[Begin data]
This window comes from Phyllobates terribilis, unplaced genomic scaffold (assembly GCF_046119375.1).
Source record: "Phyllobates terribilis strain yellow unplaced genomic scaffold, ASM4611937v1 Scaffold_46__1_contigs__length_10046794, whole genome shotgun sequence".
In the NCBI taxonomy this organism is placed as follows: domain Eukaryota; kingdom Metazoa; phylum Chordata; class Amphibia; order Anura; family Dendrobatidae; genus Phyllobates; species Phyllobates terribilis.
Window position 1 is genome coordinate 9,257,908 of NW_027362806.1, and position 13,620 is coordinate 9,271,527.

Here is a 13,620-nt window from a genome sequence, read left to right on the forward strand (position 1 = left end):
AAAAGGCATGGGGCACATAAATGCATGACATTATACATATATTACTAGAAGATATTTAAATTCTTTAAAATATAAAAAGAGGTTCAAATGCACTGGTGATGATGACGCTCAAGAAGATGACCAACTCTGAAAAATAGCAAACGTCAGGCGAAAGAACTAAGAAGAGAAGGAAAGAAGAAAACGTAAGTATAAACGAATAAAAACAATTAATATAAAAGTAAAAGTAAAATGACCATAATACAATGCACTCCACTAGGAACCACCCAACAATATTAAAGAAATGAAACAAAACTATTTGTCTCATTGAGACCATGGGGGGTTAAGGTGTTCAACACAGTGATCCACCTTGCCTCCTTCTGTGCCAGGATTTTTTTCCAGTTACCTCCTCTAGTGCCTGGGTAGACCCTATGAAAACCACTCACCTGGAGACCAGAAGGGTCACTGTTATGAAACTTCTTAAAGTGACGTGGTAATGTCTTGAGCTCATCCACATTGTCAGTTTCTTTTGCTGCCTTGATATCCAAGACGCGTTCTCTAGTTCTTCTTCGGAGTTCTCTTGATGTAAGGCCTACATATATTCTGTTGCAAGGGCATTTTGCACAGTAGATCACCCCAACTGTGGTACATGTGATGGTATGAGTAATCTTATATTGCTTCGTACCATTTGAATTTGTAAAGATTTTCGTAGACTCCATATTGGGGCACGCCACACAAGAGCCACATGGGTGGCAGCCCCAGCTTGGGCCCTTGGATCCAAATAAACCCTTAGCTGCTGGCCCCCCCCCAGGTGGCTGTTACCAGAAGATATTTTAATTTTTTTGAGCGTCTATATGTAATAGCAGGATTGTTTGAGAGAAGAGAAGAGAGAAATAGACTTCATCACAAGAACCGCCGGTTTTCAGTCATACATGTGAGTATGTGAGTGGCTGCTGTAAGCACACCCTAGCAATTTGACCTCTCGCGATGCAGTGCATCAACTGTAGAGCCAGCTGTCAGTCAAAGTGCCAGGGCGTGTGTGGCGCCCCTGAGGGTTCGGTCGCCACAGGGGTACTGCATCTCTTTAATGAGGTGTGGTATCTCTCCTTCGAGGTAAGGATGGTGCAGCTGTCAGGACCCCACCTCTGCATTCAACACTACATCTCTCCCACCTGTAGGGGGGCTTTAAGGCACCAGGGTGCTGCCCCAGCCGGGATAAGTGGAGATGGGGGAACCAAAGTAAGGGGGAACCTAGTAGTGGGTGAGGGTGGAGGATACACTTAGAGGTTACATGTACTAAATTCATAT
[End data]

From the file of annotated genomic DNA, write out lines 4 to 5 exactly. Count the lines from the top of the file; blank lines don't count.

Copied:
Window position 1 is genome coordinate 9,257,908 of NW_027362806.1, and position 13,620 is coordinate 9,271,527.

Here is a 13,620-nt window from a genome sequence, read left to right on the forward strand (position 1 = left end):